member states to contribute uniformed personnel in support of U.N.
peace operations and have overwhelmed the capabilities of the
Department of Peacekeeping Operations and other parts of the
Secretariat that support peace operations. This has lead to
mismanagement, misconduct, poor planning, corruption, sexual abuse,
unclear mandates, and other weaknesses. Yet the Security Council
has been largely silent about how these weaknesses affect its
decisions and mandates.
The Security Council has a full docket of immediate threats to
international peace and security that would benefit from more
deliberation and action. Focusing on the speculative threats that
may result from global warming distracts from these vital issues
and undermines the seriousness and stature of the body by reducing
it to a political theatre.
The Security Council should not be deliberating global warming.
The purpose of the Security Council is clearly laid out in the U.N.
Charter, which confers on the Security Council "primary
responsibility for the maintenance of international peace and
security." The security implications of climate
change are speculative at this point and, even if they result as
predicted, would not pose an immediate threat for decades. The
projected threats of global warming do not rise to the level of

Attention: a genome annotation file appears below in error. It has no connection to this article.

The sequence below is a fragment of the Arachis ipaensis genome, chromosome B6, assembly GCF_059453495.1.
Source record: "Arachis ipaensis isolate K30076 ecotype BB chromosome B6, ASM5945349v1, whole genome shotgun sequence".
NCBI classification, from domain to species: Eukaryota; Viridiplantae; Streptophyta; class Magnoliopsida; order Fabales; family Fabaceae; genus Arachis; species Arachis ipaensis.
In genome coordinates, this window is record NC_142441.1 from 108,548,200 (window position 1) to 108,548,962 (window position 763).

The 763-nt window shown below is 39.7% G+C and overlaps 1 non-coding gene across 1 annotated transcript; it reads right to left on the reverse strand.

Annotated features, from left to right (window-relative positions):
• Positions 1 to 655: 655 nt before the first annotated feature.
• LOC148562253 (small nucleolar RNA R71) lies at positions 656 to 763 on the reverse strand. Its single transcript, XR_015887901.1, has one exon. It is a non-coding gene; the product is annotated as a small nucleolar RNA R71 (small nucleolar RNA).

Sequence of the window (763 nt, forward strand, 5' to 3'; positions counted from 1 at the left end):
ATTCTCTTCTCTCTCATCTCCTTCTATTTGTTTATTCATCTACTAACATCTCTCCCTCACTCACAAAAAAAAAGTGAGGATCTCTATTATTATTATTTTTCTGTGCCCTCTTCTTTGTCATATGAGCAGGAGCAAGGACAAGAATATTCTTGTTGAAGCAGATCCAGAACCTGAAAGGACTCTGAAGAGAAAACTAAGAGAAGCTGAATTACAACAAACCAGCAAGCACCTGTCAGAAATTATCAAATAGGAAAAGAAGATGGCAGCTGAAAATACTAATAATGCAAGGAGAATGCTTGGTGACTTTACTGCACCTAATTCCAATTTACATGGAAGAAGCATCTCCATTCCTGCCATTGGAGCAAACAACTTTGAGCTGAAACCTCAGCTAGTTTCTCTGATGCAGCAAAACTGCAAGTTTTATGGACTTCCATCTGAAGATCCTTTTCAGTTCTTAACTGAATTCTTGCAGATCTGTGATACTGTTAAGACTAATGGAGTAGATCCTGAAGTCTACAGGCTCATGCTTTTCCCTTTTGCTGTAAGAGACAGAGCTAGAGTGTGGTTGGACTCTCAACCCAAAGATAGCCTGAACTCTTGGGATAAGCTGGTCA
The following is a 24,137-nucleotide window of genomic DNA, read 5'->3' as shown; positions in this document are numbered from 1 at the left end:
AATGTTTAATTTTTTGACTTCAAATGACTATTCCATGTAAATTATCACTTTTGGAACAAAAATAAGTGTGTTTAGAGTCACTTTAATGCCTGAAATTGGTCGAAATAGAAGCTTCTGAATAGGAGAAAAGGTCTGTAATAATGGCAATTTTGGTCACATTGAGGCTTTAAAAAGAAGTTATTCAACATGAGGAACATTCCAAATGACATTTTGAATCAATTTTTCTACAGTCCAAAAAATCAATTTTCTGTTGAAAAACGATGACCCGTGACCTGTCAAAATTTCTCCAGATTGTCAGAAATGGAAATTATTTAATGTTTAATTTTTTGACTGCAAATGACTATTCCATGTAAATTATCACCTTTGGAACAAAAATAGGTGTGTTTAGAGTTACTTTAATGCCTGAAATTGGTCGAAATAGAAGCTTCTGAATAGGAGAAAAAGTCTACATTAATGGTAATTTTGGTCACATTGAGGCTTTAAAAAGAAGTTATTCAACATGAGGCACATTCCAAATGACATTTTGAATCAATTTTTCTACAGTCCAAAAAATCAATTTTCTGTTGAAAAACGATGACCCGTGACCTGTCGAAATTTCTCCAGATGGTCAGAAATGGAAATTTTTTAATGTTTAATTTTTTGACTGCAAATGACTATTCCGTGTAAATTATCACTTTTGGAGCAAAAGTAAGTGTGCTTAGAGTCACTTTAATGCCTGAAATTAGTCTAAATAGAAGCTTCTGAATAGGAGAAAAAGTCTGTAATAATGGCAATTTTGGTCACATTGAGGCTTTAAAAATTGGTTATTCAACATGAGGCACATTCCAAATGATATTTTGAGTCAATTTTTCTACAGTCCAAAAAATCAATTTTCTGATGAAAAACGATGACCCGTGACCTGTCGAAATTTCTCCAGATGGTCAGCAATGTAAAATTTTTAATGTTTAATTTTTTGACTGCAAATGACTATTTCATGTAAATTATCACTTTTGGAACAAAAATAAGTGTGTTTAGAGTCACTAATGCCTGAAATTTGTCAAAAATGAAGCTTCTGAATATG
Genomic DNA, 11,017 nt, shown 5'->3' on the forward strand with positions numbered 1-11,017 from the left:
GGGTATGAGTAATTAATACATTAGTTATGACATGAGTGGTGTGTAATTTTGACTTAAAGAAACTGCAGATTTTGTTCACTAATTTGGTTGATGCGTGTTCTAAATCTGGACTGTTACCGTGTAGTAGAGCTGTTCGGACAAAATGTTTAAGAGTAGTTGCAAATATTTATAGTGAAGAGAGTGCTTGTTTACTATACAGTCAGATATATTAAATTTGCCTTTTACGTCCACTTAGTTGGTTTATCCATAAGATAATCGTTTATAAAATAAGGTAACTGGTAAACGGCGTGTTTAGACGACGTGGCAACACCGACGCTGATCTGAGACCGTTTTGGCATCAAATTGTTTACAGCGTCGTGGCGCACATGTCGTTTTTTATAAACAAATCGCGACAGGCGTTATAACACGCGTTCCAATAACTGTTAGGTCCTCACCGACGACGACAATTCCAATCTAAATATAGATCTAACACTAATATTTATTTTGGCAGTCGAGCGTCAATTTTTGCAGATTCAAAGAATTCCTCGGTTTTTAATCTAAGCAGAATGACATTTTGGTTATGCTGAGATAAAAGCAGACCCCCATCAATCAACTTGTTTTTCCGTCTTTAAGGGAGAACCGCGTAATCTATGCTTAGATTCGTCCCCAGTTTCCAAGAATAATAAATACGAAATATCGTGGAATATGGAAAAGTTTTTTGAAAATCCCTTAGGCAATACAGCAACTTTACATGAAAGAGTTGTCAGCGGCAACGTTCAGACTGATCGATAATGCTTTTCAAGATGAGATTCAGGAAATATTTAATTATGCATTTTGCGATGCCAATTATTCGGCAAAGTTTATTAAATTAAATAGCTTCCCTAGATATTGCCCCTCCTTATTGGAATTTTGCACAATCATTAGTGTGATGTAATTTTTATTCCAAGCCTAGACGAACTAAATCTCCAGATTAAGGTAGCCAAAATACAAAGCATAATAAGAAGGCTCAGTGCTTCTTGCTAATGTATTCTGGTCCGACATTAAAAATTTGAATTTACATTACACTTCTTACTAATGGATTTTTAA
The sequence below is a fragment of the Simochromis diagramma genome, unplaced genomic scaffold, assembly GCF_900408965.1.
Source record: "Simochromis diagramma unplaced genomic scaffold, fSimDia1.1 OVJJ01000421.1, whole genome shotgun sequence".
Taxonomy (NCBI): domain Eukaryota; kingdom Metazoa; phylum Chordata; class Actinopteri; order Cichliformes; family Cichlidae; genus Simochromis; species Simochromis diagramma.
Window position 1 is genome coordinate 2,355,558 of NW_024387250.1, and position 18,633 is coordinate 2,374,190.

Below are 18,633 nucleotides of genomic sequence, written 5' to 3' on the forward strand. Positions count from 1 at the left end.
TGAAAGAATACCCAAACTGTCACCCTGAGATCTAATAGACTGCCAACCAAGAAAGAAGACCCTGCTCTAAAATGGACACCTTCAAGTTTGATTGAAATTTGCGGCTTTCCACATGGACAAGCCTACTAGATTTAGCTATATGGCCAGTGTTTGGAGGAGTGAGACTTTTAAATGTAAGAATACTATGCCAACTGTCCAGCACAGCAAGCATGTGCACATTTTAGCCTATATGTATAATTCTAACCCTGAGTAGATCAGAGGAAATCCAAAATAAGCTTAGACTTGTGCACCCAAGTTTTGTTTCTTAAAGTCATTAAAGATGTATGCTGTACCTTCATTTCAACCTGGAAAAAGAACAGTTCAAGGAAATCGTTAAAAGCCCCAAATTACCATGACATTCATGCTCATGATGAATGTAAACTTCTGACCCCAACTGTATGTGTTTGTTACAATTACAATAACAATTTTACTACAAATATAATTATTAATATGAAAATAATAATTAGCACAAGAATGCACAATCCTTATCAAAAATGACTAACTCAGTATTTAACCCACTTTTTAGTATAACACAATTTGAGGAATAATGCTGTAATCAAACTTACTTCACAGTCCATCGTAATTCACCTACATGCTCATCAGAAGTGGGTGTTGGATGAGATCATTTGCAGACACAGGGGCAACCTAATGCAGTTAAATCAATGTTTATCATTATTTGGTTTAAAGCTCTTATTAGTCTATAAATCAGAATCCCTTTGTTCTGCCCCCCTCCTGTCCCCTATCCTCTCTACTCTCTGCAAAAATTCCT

Security Council consideration.
The decision to raise the issue in the Council is troubling
considering that such a step is often a prelude to a Council
decision or resolution. A Council decision is the sole venue
capable of compelling states to adopt actions to address global
warming-something that should not be contemplated
without greater certainty and evidence of urgency.
While it is possible that the consequences of global warming may
one day become a threat to international peace and security, the
science and predicted outcomes remain subject to considerable
uncertainty, and the proposed solutions raise problems of their
own. Until these uncertainties are resolved, global warming will
not be ripe for Security Council deliberation. The resources and
attention of the Council are better spent on pressing crises.
D. Schaefer is Jay Kingham Fellow in International Regulatory
Affairs in the Margaret Thatcher Center for Freedom, a division of
the Kathryn and Shelby Cullom Davis Institute for International
Studies, at The Heritage Foundation and
Ben Lieberman is Senior Policy Analyst in Energy and the
Environment in the Thomas A. Roe Institute for Economic Policy
Studies at The Heritage Foundation.